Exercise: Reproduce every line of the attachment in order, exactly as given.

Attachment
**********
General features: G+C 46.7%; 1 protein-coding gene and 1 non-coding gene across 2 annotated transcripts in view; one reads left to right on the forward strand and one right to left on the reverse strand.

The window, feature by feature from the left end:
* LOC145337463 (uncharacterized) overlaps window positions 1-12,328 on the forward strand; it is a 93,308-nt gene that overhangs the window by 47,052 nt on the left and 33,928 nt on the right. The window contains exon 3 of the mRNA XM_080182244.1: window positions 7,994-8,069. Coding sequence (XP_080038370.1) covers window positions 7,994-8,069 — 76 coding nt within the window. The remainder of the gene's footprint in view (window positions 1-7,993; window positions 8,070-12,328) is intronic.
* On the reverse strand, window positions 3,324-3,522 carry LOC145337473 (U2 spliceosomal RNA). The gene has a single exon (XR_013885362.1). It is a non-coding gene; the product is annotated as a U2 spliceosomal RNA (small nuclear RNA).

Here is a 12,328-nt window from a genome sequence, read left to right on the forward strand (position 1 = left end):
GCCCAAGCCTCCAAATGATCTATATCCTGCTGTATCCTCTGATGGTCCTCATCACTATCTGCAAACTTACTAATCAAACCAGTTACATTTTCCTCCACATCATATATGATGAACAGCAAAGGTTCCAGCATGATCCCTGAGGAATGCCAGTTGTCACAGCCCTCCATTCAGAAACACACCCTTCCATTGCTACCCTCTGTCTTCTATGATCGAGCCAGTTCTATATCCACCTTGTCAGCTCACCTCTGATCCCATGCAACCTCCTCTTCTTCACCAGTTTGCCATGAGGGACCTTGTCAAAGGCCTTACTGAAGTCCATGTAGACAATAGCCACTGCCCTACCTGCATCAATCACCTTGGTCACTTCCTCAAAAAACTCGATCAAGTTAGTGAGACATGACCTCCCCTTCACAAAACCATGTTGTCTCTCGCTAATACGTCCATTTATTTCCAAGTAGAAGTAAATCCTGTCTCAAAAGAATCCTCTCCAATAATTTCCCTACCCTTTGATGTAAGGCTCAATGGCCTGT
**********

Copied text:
General features: G+C 46.7%; 1 protein-coding gene and 1 non-coding gene across 2 annotated transcripts in view; one reads left to right on the forward strand and one right to left on the reverse strand.

The window, feature by feature from the left end:
* LOC145337463 (uncharacterized) overlaps window positions 1-12,328 on the forward strand; it is a 93,308-nt gene that overhangs the window by 47,052 nt on the left and 33,928 nt on the right. The window contains exon 3 of the mRNA XM_080182244.1: window positions 7,994-8,069. Coding sequence (XP_080038370.1) covers window positions 7,994-8,069 — 76 coding nt within the window. The remainder of the gene's footprint in view (window positions 1-7,993; window positions 8,070-12,328) is intronic.
* On the reverse strand, window positions 3,324-3,522 carry LOC145337473 (U2 spliceosomal RNA). The gene has a single exon (XR_013885362.1). It is a non-coding gene; the product is annotated as a U2 spliceosomal RNA (small nuclear RNA).

Here is a 12,328-nt window from a genome sequence, read left to right on the forward strand (position 1 = left end):
GCCCAAGCCTCCAAATGATCTATATCCTGCTGTATCCTCTGATGGTCCTCATCACTATCTGCAAACTTACTAATCAAACCAGTTACATTTTCCTCCACATCATATATGATGAACAGCAAAGGTTCCAGCATGATCCCTGAGGAATGCCAGTTGTCACAGCCCTCCATTCAGAAACACACCCTTCCATTGCTACCCTCTGTCTTCTATGATCGAGCCAGTTCTATATCCACCTTGTCAGCTCACCTCTGATCCCATGCAACCTCCTCTTCTTCACCAGTTTGCCATGAGGGACCTTGTCAAAGGCCTTACTGAAGTCCATGTAGACAATAGCCACTGCCCTACCTGCATCAATCACCTTGGTCACTTCCTCAAAAAACTCGATCAAGTTAGTGAGACATGACCTCCCCTTCACAAAACCATGTTGTCTCTCGCTAATACGTCCATTTATTTCCAAGTAGAAGTAAATCCTGTCTCAAAAGAATCCTCTCCAATAATTTCCCTACCCTTTGATGTAAGGCTCAATGGCCTGT